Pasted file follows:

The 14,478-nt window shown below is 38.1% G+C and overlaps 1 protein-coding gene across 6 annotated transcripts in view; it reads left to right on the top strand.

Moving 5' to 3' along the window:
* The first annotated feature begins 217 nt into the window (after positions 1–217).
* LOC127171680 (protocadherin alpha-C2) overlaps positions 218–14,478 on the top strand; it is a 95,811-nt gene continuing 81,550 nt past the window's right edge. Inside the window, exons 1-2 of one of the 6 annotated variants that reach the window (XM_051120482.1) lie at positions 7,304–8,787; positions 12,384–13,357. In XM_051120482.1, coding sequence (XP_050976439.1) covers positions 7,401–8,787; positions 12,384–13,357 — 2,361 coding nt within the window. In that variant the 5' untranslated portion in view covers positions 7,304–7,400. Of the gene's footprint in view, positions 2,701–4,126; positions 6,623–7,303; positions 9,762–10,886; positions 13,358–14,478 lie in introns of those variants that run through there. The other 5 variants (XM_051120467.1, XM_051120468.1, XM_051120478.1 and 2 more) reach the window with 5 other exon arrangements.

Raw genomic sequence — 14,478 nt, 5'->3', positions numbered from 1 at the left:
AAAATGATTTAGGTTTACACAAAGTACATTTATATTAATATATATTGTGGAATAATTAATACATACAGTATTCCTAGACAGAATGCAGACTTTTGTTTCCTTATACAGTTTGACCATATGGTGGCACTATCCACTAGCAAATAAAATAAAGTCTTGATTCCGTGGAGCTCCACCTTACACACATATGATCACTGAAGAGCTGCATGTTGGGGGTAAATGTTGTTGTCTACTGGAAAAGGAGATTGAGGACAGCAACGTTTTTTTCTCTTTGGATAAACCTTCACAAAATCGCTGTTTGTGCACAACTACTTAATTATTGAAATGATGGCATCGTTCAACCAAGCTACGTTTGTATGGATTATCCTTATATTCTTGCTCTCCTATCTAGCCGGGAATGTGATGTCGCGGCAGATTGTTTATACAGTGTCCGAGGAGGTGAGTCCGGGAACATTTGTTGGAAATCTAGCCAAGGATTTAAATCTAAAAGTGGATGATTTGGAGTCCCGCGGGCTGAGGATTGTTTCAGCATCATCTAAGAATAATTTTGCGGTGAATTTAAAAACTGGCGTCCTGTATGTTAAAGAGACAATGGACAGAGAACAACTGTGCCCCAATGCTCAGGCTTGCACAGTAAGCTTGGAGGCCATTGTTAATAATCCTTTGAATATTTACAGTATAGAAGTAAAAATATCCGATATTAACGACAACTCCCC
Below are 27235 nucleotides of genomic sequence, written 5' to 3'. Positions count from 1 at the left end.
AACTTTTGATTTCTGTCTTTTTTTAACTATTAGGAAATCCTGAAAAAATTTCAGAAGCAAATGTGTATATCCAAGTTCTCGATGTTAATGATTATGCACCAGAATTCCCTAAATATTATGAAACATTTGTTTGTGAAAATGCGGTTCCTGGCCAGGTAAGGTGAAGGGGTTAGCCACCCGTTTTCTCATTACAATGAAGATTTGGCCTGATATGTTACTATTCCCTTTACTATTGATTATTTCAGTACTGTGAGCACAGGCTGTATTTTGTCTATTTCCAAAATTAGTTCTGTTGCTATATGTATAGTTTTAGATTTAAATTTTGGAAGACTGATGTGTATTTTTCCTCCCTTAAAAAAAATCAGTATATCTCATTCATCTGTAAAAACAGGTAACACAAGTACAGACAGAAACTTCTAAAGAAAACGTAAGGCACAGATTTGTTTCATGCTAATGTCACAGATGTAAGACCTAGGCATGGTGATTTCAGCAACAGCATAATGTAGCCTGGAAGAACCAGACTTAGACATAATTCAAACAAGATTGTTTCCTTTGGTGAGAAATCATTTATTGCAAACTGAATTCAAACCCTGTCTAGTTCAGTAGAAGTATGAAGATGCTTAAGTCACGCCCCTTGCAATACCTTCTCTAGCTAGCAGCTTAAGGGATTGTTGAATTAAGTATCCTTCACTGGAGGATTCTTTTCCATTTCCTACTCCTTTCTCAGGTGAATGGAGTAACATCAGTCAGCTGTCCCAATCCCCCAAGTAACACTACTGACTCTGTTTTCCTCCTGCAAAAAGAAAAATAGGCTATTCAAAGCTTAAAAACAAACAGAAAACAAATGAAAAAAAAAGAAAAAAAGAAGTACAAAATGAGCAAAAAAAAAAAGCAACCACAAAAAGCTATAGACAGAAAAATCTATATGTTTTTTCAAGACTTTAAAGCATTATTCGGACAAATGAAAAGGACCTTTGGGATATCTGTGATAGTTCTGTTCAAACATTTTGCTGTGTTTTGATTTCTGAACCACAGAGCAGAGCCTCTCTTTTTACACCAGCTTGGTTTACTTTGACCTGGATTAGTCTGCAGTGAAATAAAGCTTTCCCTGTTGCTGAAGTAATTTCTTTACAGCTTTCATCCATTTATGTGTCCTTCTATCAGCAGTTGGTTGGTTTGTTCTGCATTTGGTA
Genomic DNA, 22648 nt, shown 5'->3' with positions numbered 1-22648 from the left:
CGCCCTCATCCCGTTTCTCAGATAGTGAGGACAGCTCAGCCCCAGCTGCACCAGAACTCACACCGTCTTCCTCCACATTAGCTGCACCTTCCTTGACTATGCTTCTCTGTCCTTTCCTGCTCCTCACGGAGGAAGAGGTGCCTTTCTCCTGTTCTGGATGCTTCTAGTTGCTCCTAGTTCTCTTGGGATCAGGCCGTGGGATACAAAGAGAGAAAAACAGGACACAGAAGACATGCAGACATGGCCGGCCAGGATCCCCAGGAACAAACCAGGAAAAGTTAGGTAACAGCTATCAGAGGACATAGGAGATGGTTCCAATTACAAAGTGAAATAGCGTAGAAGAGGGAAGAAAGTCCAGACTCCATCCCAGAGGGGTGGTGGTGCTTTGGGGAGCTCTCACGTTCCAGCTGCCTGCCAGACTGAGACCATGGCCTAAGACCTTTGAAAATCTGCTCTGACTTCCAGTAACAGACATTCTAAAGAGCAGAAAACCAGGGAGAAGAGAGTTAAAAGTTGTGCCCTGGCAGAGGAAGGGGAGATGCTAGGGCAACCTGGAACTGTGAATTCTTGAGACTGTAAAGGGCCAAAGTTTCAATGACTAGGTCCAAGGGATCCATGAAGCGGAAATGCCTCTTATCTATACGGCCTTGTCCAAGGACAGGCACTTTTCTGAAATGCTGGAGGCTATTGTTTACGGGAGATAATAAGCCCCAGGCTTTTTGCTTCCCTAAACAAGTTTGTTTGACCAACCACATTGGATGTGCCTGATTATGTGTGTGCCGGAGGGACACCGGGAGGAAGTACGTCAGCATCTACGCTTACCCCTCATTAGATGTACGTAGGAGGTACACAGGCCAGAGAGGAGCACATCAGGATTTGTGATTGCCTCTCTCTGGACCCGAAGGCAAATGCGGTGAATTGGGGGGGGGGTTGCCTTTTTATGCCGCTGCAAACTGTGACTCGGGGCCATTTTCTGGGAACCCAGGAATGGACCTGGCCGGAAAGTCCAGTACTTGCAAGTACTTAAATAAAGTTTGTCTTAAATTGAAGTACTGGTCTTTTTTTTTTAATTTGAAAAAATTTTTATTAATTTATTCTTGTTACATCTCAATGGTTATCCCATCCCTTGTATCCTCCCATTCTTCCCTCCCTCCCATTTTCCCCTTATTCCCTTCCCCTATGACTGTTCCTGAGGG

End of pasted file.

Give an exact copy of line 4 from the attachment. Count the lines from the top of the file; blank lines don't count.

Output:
* LOC127171680 (protocadherin alpha-C2) overlaps positions 218–14,478 on the top strand; it is a 95,811-nt gene continuing 81,550 nt past the window's right edge. Inside the window, exons 1-2 of one of the 6 annotated variants that reach the window (XM_051120482.1) lie at positions 7,304–8,787; positions 12,384–13,357. In XM_051120482.1, coding sequence (XP_050976439.1) covers positions 7,401–8,787; positions 12,384–13,357 — 2,361 coding nt within the window. In that variant the 5' untranslated portion in view covers positions 7,304–7,400. Of the gene's footprint in view, positions 2,701–4,126; positions 6,623–7,303; positions 9,762–10,886; positions 13,358–14,478 lie in introns of those variants that run through there. The other 5 variants (XM_051120467.1, XM_051120468.1, XM_051120478.1 and 2 more) reach the window with 5 other exon arrangements.